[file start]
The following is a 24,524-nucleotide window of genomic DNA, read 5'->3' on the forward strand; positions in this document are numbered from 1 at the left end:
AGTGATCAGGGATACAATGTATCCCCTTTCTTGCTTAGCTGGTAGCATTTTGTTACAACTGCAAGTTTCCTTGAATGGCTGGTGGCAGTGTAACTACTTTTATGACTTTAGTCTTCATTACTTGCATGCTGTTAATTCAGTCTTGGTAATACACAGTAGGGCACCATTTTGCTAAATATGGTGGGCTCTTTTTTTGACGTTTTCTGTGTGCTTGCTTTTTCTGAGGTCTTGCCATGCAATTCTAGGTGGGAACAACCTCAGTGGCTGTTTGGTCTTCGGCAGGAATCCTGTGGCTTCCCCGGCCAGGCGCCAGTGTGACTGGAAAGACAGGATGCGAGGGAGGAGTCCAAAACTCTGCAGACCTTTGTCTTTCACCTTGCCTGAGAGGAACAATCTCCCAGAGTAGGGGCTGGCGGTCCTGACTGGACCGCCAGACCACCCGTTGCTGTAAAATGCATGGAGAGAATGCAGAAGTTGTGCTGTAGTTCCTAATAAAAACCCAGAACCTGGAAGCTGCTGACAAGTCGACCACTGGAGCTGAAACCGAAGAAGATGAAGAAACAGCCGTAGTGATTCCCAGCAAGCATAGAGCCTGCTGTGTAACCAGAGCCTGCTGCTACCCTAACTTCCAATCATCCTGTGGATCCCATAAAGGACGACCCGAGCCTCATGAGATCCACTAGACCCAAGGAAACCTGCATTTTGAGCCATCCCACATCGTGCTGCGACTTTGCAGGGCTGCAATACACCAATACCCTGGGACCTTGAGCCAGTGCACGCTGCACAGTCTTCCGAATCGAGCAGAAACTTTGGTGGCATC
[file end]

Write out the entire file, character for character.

The following is a 24,524-nucleotide window of genomic DNA, read 5'->3' on the forward strand; positions in this document are numbered from 1 at the left end:
AGTGATCAGGGATACAATGTATCCCCTTTCTTGCTTAGCTGGTAGCATTTTGTTACAACTGCAAGTTTCCTTGAATGGCTGGTGGCAGTGTAACTACTTTTATGACTTTAGTCTTCATTACTTGCATGCTGTTAATTCAGTCTTGGTAATACACAGTAGGGCACCATTTTGCTAAATATGGTGGGCTCTTTTTTTGACGTTTTCTGTGTGCTTGCTTTTTCTGAGGTCTTGCCATGCAATTCTAGGTGGGAACAACCTCAGTGGCTGTTTGGTCTTCGGCAGGAATCCTGTGGCTTCCCCGGCCAGGCGCCAGTGTGACTGGAAAGACAGGATGCGAGGGAGGAGTCCAAAACTCTGCAGACCTTTGTCTTTCACCTTGCCTGAGAGGAACAATCTCCCAGAGTAGGGGCTGGCGGTCCTGACTGGACCGCCAGACCACCCGTTGCTGTAAAATGCATGGAGAGAATGCAGAAGTTGTGCTGTAGTTCCTAATAAAAACCCAGAACCTGGAAGCTGCTGACAAGTCGACCACTGGAGCTGAAACCGAAGAAGATGAAGAAACAGCCGTAGTGATTCCCAGCAAGCATAGAGCCTGCTGTGTAACCAGAGCCTGCTGCTACCCTAACTTCCAATCATCCTGTGGATCCCATAAAGGACGACCCGAGCCTCATGAGATCCACTAGACCCAAGGAAACCTGCATTTTGAGCCATCCCACATCGTGCTGCGACTTTGCAGGGCTGCAATACACCAATACCCTGGGACCTTGAGCCAGTGCACGCTGCACAGTCTTCCGAATCGAGCAGAAACTTTGGTGGCATC